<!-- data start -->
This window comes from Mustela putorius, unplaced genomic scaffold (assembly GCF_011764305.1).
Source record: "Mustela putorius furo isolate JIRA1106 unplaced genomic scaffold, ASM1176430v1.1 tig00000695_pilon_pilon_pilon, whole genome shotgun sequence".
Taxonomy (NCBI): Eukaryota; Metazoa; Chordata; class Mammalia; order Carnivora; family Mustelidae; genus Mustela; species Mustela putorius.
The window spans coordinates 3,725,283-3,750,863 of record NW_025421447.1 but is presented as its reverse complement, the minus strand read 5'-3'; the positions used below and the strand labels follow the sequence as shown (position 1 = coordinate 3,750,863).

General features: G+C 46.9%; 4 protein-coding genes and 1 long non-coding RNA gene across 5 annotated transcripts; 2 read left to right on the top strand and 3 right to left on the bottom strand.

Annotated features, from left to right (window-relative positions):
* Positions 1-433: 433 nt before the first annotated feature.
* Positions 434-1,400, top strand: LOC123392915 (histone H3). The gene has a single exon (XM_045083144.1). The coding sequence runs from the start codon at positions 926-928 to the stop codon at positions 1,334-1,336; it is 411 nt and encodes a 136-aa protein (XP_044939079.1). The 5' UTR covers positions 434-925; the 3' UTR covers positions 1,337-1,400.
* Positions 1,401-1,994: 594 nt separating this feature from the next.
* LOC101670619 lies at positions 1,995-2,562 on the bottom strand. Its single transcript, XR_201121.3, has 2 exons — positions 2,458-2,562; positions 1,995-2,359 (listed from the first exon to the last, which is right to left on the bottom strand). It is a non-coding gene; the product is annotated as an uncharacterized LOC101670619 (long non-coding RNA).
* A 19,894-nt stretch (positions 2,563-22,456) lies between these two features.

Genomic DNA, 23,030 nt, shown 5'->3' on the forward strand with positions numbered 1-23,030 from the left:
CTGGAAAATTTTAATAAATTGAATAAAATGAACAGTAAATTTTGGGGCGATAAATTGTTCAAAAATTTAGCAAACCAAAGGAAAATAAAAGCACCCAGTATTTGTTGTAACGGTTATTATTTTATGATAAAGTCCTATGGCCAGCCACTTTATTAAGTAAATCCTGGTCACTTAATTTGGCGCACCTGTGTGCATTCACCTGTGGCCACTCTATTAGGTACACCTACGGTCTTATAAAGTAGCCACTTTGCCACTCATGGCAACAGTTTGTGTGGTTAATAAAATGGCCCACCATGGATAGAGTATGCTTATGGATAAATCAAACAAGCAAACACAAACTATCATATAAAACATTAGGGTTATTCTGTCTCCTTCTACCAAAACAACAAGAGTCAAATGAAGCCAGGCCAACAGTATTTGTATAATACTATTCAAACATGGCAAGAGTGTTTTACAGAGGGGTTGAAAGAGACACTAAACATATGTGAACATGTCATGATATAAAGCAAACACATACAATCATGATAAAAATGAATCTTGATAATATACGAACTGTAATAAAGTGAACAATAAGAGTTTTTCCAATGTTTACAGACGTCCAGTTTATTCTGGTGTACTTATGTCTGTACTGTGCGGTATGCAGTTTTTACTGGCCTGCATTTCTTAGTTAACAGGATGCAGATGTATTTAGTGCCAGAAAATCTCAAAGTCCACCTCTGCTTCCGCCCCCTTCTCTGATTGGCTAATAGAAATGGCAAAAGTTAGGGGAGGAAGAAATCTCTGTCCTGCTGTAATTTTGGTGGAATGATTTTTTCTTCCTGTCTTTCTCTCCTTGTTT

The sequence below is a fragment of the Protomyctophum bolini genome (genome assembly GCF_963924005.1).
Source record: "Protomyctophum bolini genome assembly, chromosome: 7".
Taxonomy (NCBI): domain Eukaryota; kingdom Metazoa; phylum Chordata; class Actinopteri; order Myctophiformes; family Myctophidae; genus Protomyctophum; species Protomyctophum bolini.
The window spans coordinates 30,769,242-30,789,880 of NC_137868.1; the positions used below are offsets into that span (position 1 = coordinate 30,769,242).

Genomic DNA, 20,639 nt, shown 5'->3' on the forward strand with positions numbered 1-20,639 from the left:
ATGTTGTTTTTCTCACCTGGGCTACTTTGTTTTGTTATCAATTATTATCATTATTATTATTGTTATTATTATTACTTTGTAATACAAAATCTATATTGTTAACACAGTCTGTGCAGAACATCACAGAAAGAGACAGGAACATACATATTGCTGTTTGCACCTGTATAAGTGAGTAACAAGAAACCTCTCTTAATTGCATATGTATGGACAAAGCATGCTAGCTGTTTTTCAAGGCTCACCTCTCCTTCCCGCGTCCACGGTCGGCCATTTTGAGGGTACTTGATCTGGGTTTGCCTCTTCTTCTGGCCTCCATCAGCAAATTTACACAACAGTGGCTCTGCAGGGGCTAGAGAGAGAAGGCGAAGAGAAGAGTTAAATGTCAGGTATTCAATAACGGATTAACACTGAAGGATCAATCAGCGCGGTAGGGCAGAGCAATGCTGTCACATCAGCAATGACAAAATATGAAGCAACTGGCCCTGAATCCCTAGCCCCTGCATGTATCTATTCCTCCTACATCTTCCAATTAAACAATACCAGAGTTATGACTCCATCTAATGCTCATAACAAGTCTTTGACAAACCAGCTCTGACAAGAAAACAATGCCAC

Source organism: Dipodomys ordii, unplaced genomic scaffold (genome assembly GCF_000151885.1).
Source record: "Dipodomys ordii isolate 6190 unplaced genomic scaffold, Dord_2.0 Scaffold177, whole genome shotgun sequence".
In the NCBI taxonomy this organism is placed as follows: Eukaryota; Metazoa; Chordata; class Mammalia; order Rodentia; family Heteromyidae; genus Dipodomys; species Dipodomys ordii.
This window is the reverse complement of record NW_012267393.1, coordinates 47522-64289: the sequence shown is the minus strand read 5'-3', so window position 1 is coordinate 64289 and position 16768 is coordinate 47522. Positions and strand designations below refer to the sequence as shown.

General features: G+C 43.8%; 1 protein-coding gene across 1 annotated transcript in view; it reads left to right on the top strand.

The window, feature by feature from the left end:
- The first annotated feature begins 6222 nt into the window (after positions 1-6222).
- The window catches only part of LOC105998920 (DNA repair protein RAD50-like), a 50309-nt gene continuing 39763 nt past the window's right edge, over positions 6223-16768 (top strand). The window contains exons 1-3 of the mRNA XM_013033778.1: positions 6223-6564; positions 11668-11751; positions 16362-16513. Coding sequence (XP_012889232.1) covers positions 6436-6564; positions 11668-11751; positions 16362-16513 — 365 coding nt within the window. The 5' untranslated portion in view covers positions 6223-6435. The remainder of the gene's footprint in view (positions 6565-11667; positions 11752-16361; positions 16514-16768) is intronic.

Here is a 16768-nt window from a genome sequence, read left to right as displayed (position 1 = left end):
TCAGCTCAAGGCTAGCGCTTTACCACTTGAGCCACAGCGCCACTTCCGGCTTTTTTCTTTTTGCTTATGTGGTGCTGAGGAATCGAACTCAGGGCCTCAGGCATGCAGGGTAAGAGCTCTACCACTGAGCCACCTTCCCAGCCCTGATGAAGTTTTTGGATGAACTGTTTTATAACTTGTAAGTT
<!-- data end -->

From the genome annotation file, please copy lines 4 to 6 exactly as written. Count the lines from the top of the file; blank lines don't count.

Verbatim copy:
The window spans coordinates 3,725,283-3,750,863 of record NW_025421447.1 but is presented as its reverse complement, the minus strand read 5'-3'; the positions used below and the strand labels follow the sequence as shown (position 1 = coordinate 3,750,863).

General features: G+C 46.9%; 4 protein-coding genes and 1 long non-coding RNA gene across 5 annotated transcripts; 2 read left to right on the top strand and 3 right to left on the bottom strand.

Annotated features, from left to right (window-relative positions):